After two delays, the first two toll gantries in Rhode Island are officially collecting tolls on truck drivers along Interstate 95. However, legal challenges have been pledged.
At 12:01 p.m. on Monday, June 11, RIDOT brought the first two truck-only toll gantries online. Gantries are between Hopkinton and Exeter.
One toll gantry is approximately 1 mile north of Exit 2 (Hopkinton/Hope Valley) for the Wood River Valley Bridge on the Richmond/Hopkinton line.
The other toll gantry is approximately 3 miles south of Exit 5 (Route 102) for the Tefft Hill Trail Bridge and Baker Pines Bridge near the Exeter/Richmond line.
Toll prices vary slightly between the two gantries. The toll for the Wood River Valley Bridge will cost truckers $3.25. The toll for the Tefft Hill Trail Bridge will cost $3.50.
Truckers with E-ZPass transponders will be charged only once per day each direction. Truckers without transponders will be tracked with video detection systems and will receive an invoice.
According to RIDOT spokesman Charles St. Martin, the tolling systems are working well.
“RIDOT is implementing tractor-trailer only tolling because trucks cause the greatest amount of damage to our roads and bridges and yet pay a disproportionately small share for the upkeep and repair of those roads,” St. Martin said. “Other vehicle owners are shouldering these costs.”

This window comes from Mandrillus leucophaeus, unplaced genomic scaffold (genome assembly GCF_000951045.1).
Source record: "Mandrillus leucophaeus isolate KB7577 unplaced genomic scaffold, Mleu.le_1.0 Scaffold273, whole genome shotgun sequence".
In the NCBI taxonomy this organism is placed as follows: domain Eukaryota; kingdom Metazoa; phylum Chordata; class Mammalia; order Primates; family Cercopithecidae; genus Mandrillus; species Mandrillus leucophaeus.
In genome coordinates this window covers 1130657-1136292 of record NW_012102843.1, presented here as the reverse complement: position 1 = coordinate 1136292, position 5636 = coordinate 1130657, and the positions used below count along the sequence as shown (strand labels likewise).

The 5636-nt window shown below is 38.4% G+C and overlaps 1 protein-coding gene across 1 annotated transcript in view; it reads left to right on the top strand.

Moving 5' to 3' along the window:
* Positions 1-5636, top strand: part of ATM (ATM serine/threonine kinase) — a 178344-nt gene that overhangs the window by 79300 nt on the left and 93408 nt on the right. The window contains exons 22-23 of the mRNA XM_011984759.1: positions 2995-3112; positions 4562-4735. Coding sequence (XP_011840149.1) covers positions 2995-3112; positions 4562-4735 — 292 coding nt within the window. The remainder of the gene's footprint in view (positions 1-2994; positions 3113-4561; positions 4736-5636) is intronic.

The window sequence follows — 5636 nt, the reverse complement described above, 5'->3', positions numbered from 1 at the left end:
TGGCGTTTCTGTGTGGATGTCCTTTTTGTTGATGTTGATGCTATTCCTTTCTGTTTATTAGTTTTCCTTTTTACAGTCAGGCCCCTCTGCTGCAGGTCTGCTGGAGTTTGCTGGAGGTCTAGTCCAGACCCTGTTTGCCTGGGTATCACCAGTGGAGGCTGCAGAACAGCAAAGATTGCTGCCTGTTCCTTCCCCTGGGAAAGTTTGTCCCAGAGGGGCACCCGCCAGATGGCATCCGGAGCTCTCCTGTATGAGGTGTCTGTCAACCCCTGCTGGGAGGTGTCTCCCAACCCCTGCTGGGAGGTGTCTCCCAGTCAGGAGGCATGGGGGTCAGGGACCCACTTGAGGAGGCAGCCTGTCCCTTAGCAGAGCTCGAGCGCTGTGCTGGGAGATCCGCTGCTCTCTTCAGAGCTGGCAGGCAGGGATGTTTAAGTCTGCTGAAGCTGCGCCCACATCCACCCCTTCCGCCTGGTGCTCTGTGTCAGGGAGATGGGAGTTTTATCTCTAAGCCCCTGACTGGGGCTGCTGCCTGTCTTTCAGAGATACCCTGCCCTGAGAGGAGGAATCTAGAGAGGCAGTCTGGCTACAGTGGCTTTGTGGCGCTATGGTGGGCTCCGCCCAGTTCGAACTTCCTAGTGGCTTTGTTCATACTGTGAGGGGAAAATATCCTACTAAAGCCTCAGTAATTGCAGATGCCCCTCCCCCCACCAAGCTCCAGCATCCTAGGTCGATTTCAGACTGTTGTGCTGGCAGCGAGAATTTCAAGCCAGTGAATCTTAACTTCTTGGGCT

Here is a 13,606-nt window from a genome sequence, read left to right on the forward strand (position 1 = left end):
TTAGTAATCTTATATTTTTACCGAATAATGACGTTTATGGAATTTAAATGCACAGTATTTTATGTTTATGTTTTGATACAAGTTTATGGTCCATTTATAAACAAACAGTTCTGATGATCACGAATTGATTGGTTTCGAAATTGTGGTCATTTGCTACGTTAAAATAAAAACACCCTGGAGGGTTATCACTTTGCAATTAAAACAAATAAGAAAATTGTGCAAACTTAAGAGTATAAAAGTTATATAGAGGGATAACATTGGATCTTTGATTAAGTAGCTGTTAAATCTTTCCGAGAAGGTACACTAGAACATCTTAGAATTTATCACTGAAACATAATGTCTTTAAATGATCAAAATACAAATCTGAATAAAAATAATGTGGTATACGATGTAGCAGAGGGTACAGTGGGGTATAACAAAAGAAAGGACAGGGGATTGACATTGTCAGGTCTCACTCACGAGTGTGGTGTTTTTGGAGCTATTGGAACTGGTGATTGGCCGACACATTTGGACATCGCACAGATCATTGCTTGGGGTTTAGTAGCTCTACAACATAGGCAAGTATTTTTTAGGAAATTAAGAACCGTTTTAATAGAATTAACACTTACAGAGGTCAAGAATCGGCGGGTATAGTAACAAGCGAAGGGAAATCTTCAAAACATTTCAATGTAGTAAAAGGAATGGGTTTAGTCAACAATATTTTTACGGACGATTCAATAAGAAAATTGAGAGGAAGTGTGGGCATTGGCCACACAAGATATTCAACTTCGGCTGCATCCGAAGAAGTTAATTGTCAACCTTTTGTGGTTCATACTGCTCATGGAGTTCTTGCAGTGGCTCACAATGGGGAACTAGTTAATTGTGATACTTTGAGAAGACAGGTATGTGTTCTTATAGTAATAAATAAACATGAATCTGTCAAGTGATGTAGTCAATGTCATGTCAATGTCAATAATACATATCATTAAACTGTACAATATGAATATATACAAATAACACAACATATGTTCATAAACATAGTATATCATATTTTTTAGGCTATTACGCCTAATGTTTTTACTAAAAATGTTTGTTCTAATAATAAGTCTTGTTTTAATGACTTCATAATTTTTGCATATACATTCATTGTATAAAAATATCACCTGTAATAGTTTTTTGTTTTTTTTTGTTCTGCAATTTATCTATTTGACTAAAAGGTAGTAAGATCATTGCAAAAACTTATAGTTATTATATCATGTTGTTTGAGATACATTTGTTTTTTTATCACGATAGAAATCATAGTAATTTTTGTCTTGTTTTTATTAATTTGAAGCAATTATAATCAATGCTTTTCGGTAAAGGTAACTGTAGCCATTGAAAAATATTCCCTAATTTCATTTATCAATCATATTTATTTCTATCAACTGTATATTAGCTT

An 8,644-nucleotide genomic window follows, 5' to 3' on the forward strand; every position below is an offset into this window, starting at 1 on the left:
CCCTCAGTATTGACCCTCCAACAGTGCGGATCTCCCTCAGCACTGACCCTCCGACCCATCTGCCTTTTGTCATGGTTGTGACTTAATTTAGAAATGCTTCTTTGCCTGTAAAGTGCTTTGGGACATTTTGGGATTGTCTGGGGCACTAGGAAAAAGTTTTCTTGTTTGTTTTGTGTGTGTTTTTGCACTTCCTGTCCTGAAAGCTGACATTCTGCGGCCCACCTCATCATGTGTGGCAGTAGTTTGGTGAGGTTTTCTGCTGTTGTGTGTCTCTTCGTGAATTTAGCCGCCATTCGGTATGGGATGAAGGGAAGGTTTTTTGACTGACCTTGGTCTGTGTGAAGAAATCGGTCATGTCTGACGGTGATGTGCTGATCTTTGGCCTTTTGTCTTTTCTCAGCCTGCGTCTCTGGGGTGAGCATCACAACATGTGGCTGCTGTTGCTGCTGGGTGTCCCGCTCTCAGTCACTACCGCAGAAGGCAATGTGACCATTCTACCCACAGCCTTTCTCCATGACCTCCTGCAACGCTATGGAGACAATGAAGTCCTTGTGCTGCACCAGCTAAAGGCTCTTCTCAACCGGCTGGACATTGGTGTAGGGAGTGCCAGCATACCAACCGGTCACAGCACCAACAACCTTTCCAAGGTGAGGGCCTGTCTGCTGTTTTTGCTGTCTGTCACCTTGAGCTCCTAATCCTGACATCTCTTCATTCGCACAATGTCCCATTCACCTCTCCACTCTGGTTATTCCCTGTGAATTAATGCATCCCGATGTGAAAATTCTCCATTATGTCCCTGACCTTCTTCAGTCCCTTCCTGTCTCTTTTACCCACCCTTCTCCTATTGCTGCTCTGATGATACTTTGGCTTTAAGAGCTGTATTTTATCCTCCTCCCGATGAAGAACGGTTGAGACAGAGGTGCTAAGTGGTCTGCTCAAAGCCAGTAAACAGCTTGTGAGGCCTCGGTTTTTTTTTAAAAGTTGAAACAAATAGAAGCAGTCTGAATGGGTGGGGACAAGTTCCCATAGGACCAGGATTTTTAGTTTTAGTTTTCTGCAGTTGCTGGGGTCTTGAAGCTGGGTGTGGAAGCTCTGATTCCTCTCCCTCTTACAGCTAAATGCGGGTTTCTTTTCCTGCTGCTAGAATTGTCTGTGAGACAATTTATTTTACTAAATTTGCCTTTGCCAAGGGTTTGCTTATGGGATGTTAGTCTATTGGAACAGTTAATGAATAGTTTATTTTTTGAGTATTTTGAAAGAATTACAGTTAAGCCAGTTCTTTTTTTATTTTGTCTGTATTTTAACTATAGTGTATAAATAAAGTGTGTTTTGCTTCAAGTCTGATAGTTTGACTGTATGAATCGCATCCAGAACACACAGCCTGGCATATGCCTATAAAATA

Not everyone agrees with that statement.
In a news release issued the day the tolls went live, ATA and Rhode Island Trucking Association pledged to continue fighting the truck-only tolls.
Chris Maxwell, Rhode Island Trucking Association’s president and CEO, told Land Line Now’s Mary McKenna that a legal challenge to the truck-only tolls is “imminent.”
“(The Rhode Island Trucking Association) and its members have courageously and successfully delayed the implementation of truck-only tolls for over three years,” Maxwell said in a statement. “We look forward to a final resolution of this matter in the courts and are hopeful that our day of reckoning is around the bend”
Another 12 toll gantries are scheduled to go live within the next 18 months along I-95, I-195, I-295, U.S. Route 6, state Route 146 and state Route 1. Although the first two gantries are near the southern end of the state, the other 12 gantries will be concentrated on the northeastern portion.
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